Canadian stocks of all major grains were sharply higher than a year ago thanks to bumper crops, Statistics Canada reported on Friday, but supplies of wheat, canola and oats fall below market predictions.
As of March 31, total wheat stocks were 15.5 million tonnes, up 35.6 per cent from a year earlier but well below the 16.7 million estimate of grain analysts and traders.
Stocks of durum wheat were as large as expected at 3.8 million tonnes or 85.8 per cent higher than last year, so the smaller-than-anticipated all-wheat stocks likely reflect that more spring wheat was used as feed.
Supplies of the new North American wheat crop are expected to decline, in part because of spring wheat seeding concerns in the U. S. and Canada. But larger global production than previously estimated and a decline in world consumption could cause Canadian exports to drop and partially offset smaller-than-expected supplies, industry observers said.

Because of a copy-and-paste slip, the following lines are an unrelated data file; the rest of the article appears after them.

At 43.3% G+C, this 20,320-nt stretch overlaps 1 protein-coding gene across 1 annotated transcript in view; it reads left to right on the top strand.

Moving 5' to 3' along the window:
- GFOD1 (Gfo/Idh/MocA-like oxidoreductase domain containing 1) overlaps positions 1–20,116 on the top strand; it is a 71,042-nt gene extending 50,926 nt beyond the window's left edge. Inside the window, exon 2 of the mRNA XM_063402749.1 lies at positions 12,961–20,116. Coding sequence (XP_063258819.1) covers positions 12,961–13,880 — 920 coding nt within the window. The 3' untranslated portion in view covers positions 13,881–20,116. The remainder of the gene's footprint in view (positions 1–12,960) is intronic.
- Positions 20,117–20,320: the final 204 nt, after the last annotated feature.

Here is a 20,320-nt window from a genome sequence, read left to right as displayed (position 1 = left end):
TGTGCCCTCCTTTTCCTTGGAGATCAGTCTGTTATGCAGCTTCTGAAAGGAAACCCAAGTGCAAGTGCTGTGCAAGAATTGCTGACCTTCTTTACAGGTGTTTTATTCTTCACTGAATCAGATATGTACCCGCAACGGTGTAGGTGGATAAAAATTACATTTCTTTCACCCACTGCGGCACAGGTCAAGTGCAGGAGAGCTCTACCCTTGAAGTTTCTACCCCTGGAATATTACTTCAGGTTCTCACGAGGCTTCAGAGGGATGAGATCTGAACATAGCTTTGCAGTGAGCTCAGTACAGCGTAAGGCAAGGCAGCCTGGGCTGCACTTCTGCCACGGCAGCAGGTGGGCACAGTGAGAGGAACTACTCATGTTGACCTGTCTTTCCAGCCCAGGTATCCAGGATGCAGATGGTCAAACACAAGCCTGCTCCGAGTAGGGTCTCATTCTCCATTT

Barley stocks of six million tonnes are higher than the trade estimate of 5.6 million tonnes and 35.7 per cent higher than a year ago. The extra feed barley supply should compensate for less feed wheat being available, Citigroup analyst Terry Reilly said.
Canola stocks were 5.9 million tonnes, below the trade’s 6.1-million tonne average estimate but 27.9 per cent higher than a year ago.
Oat stocks totalled 2.5 million tonnes, less than the trade estimate of 2.7 million and up 9.4 per cent from a year ago.
A big crop of peas resulted in stocks jumping 92.5 per cent to 1.7 million tonnes.